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The Magic Cafe Forum Index » » Tricky business » » Career vs Hobbiest (0 Likes) Printer Friendly Version

Angus
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50 Posts

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Hopefully this is the right place to put this. The topic here made me wonder, how many of us do this as a hobby as opposed to a career? For those of you that do it as a career, what's your take on my doing restaraunt gigs for either free or for dinner just for the fun of performing?

Should I pass on a gig that's paying and point them towards a magi that needs it to live off of?

I'm not looking to start any flame wars either, just curious about it.
roguemagic
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bizarre iowa
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I would ask you a few questions: How would you feel if you were trying to make a living as a performer, and people were 'giving away' similar entertainment? How might this affect your business? Does it actually demean what you do?

Then again, there are ample local magicians that undercut my prices, and yet I keep as busy as I wish. What does this show the customer about the services he receives from "the other guy?" Do you actually 'get what you pay for?'

Also, other than potentially booking a future paying job, why WOULD you give away your services? I would love it if someone would paint my house this Spring for free. Any takers?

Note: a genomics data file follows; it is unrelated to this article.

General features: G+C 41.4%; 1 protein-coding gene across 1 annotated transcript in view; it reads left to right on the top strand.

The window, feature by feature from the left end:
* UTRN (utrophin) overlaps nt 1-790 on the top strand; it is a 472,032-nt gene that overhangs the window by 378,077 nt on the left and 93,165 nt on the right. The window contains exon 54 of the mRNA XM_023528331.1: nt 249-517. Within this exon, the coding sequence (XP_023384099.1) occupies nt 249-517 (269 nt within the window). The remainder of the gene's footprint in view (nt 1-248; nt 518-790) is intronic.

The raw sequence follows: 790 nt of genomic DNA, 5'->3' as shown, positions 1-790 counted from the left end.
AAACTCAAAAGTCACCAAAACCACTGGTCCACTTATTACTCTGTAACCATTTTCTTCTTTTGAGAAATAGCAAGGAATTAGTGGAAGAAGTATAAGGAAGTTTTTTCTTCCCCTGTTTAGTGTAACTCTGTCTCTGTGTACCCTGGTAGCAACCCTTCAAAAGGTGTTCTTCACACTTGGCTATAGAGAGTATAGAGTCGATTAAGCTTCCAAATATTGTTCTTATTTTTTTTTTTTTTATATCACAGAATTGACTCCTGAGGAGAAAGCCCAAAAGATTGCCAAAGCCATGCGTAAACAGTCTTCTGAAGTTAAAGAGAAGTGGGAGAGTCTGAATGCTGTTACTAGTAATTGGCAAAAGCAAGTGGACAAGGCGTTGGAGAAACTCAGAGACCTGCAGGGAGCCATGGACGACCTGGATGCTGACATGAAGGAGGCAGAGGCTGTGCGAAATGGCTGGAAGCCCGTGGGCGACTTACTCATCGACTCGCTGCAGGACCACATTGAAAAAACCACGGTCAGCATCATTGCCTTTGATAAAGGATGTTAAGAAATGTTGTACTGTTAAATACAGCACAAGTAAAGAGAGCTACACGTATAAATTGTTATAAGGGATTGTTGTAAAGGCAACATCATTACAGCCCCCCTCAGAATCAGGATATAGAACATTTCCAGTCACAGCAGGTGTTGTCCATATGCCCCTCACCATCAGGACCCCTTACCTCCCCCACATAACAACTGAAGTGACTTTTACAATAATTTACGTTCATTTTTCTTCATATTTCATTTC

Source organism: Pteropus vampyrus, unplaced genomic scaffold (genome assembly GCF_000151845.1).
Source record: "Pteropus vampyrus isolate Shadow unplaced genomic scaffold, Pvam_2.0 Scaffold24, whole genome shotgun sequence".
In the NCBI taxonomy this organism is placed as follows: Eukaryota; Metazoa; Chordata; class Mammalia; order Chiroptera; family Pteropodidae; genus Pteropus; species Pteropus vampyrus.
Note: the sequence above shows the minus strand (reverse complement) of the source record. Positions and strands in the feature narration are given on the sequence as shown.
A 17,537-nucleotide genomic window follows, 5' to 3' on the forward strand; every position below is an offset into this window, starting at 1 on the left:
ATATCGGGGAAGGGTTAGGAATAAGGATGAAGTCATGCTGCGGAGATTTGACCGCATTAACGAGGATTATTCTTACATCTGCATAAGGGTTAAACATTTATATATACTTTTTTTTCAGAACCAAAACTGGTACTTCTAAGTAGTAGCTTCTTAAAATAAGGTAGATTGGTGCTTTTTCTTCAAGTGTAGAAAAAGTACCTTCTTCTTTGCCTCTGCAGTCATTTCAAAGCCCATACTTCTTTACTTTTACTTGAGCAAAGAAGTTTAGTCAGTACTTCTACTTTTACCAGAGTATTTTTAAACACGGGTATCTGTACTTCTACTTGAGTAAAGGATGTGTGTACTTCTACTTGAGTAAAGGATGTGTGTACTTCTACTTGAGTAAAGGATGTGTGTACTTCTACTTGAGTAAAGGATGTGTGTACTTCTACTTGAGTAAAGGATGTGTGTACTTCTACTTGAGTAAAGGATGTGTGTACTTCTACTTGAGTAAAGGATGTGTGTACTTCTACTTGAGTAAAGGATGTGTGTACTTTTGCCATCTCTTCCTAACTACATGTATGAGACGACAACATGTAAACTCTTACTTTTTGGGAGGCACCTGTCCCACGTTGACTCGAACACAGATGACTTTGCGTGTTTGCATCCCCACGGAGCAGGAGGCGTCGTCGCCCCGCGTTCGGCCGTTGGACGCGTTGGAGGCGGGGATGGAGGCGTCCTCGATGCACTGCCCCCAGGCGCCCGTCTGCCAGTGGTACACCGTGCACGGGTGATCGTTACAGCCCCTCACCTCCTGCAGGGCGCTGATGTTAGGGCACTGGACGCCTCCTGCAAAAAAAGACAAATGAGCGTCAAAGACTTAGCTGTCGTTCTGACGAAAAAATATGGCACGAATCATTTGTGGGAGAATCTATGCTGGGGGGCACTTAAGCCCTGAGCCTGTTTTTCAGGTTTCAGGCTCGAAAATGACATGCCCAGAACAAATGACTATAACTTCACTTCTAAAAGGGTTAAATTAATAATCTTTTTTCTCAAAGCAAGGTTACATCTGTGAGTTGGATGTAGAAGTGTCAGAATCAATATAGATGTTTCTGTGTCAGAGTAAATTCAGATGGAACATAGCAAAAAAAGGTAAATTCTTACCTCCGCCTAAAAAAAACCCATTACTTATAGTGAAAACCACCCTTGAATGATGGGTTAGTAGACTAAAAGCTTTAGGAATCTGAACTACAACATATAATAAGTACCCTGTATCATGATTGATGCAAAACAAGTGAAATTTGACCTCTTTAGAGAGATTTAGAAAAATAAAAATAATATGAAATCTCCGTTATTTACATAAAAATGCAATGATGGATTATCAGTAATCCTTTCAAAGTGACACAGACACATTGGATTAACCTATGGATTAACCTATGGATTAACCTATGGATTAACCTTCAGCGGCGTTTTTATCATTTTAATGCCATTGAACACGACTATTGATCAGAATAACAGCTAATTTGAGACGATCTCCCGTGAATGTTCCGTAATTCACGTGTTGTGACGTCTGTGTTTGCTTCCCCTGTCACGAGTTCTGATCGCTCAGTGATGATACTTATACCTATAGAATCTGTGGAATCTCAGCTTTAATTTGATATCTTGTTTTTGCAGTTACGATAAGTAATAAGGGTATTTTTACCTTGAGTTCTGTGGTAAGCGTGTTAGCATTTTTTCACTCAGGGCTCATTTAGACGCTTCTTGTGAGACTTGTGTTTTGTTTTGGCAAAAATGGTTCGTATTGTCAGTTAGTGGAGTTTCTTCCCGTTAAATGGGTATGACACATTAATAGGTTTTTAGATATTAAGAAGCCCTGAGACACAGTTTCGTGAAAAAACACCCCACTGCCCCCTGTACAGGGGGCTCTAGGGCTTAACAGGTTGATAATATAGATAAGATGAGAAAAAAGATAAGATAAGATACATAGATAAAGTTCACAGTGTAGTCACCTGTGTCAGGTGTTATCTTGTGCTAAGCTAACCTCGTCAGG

Pardon my rambling...

Take care,
Craig Wilson
Steven Steele
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Hesperia, California USA
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This scenario doesn't necessarily apply only to magic. I know a plastering contractor who wants to take care of his employees. He pays all of the necessary taxes, licenses, and required insurance, etc. Other contractors pay their people cash under the table and have no insurance or other benefits. He usually charges 50% of what the legal contractors charge. The illegal operation has been around for years...the legal ones stay for awhile, lay off everybody, and then move on.

But I'm sure there are many happy people that got that job done cheap!

Steven
impossible man
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I find that people are more impressed by the same trick once they know how much I charge. You may just have trouble getting gigs where money changes hands for everyone but you. Then there is the position of the restaurant. They may feel more "in control" of the situation if they are paying you. Others may question your motivation, thinking you may lack experience. Still others may feel guilty if they don't pay you something. At least take enough money to pay for more tricks or books. Advance your skills. Of course there is nothing wrong with giving people more than they pay for. It seems to work out well on my day job.